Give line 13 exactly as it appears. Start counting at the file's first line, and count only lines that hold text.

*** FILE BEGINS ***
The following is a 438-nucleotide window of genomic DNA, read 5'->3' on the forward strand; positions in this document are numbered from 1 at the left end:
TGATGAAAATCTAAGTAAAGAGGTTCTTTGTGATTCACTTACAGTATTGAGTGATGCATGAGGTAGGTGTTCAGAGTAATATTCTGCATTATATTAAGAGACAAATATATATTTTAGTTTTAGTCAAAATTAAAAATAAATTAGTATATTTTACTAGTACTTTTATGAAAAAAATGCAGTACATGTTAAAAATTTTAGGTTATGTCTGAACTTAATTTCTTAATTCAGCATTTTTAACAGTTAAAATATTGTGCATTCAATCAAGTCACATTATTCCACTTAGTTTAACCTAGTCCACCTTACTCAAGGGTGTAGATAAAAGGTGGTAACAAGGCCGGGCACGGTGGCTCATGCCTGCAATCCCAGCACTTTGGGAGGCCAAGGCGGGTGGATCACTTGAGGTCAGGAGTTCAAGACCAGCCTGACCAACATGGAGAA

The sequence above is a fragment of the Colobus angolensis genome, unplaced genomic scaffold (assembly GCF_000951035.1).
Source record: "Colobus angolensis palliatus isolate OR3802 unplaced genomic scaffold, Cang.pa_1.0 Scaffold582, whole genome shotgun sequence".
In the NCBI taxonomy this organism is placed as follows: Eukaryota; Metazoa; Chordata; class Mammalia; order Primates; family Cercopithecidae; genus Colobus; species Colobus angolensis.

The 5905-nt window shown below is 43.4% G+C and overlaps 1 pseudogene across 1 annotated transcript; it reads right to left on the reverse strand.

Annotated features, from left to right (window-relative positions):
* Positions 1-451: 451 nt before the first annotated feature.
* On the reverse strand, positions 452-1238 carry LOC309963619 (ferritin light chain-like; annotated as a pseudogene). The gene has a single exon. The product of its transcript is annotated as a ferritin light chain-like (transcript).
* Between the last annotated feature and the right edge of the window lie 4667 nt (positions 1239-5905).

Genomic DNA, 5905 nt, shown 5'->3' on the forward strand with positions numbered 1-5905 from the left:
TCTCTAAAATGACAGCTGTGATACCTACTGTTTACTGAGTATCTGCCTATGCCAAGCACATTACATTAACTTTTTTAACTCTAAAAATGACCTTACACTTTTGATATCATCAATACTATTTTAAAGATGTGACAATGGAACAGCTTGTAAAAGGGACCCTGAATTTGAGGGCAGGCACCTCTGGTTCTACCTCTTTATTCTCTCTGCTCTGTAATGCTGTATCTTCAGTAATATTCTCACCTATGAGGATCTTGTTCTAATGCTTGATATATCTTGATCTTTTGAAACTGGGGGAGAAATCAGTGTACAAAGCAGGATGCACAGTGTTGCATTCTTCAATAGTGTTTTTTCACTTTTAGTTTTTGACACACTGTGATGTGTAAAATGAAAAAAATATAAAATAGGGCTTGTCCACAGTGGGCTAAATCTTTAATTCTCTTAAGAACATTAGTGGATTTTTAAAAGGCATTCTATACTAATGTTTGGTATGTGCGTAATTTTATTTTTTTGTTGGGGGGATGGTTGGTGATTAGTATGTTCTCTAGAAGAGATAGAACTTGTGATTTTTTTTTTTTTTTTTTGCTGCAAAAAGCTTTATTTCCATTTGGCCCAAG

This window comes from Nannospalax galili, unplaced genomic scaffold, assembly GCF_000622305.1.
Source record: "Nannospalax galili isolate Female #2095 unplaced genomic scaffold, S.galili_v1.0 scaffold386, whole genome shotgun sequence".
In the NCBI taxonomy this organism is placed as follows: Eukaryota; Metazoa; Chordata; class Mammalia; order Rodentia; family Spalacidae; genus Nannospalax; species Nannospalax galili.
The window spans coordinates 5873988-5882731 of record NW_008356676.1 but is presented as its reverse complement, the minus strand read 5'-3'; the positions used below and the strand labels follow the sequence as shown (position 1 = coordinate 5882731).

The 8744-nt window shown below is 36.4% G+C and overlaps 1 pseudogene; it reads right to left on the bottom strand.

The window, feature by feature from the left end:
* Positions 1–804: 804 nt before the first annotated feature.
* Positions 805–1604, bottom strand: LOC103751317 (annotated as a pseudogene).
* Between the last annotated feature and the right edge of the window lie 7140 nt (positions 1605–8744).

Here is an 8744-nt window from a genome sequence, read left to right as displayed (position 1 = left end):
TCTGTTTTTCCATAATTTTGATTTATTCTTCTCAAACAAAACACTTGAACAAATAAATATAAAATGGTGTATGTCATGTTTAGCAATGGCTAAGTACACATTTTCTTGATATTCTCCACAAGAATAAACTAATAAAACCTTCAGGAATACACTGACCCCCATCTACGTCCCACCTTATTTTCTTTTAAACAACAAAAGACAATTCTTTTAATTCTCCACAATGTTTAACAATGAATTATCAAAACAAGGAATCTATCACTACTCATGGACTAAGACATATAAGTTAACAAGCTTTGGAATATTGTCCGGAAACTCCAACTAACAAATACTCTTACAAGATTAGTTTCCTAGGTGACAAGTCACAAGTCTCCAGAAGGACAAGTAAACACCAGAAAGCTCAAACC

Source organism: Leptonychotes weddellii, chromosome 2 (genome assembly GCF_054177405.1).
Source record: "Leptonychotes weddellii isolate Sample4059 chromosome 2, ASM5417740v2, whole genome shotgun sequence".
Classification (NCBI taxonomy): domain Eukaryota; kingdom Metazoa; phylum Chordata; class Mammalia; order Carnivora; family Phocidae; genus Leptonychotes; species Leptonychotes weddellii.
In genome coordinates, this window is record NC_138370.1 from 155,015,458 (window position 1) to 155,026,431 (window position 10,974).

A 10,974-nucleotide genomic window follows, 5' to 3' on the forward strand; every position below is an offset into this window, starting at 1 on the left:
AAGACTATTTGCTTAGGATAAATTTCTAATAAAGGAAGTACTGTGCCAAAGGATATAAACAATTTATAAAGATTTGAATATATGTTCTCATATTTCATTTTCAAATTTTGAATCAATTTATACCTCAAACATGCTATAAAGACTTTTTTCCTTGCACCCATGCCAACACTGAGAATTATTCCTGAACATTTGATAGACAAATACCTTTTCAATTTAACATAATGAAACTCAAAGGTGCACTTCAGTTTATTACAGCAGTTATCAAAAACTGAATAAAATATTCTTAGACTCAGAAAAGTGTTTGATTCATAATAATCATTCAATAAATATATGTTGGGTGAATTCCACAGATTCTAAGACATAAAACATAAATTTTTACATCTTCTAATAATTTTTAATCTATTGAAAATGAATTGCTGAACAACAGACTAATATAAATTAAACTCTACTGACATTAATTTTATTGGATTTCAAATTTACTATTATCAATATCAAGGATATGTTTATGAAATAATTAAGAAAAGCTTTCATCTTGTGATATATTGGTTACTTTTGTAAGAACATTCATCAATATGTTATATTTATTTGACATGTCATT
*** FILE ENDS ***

This window comes from Nannospalax galili, unplaced genomic scaffold, assembly GCF_000622305.1.